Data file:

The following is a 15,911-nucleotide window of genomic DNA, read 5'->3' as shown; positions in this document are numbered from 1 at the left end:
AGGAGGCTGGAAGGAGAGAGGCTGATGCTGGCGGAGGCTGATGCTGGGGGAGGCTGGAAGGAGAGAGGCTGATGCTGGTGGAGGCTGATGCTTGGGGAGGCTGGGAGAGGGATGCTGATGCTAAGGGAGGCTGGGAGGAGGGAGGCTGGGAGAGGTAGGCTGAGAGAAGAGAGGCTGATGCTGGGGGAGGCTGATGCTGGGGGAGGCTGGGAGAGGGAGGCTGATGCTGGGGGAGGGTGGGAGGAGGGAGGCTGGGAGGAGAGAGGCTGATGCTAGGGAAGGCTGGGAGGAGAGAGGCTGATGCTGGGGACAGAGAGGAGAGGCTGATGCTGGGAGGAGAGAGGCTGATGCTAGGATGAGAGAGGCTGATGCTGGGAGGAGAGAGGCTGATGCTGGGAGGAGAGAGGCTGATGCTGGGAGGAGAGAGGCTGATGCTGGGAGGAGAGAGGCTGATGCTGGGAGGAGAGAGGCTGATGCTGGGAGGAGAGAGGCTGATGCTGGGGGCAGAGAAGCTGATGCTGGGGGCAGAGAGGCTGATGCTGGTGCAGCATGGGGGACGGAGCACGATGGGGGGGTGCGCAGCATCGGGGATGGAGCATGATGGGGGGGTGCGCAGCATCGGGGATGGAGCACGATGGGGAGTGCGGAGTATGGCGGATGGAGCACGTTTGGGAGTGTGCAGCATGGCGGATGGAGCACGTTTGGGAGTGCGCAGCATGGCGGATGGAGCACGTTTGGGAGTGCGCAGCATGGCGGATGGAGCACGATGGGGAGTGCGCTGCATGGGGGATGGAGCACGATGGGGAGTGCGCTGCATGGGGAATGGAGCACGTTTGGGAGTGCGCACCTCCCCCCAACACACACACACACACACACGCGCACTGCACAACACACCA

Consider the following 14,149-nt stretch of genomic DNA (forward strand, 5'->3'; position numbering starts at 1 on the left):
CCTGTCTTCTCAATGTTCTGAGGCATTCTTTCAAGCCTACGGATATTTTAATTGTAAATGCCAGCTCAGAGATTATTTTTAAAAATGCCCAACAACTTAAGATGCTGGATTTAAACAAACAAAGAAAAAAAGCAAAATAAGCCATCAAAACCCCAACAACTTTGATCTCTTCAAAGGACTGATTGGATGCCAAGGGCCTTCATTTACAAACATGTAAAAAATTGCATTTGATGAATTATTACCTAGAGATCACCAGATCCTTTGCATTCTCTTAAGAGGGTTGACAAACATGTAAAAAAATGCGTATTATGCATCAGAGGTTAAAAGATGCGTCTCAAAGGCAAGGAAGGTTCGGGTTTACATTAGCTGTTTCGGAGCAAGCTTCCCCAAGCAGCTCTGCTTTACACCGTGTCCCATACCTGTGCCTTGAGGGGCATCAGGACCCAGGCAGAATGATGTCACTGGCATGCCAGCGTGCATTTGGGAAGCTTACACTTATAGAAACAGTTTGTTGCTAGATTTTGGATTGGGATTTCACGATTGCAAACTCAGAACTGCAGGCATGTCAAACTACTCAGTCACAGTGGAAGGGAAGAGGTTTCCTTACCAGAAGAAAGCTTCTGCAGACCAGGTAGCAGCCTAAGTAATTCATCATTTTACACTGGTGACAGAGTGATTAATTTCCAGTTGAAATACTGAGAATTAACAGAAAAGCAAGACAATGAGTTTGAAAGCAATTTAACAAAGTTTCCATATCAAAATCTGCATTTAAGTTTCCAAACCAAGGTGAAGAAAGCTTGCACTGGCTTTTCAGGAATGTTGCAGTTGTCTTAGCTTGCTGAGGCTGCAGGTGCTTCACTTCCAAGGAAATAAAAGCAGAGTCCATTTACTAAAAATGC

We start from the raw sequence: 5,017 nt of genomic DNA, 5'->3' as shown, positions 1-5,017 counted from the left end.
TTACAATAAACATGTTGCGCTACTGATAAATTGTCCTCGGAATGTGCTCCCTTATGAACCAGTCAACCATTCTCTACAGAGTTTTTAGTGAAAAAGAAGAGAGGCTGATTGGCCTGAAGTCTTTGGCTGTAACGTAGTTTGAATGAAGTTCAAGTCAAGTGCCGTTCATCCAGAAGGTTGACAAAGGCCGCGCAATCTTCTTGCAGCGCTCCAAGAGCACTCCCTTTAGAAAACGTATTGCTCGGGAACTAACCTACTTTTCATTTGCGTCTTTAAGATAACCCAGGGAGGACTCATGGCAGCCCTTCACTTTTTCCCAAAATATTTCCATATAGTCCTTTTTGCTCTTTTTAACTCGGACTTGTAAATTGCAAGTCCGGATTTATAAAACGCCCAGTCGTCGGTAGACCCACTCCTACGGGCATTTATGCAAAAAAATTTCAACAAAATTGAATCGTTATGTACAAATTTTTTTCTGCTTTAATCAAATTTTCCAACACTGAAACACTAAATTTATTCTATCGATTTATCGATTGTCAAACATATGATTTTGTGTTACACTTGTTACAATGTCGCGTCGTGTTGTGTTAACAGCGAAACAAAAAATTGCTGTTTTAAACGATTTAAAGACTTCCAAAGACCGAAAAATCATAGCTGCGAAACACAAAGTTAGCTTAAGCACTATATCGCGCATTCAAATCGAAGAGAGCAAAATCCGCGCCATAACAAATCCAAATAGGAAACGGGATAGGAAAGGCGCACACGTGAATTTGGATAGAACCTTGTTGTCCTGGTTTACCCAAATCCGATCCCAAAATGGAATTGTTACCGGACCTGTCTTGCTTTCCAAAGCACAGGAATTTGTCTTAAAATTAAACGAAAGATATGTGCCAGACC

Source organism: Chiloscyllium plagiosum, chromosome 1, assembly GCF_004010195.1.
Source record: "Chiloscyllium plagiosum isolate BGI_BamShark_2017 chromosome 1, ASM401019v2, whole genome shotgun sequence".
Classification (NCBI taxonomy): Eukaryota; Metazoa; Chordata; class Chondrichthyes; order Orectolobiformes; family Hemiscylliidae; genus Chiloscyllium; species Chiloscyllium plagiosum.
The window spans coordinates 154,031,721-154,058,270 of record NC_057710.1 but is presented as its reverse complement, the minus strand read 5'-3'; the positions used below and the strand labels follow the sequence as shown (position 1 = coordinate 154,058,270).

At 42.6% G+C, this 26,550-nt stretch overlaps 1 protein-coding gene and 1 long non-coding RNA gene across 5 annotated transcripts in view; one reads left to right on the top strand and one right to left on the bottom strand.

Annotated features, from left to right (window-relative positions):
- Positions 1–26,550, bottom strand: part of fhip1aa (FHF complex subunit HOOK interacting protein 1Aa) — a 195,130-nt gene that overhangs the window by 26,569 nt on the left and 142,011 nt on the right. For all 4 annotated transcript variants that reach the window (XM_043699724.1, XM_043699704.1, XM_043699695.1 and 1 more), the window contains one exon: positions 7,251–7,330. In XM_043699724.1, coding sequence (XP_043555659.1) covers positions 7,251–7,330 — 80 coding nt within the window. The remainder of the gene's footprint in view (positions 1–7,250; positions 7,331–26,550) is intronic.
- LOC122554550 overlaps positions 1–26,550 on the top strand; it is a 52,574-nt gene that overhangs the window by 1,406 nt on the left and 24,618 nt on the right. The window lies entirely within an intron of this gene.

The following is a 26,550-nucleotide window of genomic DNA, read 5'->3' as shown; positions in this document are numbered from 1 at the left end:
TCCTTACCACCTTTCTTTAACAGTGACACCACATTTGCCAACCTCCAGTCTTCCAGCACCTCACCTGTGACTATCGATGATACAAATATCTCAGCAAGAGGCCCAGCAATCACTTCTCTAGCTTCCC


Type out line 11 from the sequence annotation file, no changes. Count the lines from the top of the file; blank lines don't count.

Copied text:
At 42.6% G+C, this 26,550-nt stretch overlaps 1 protein-coding gene and 1 long non-coding RNA gene across 5 annotated transcripts in view; one reads left to right on the top strand and one right to left on the bottom strand.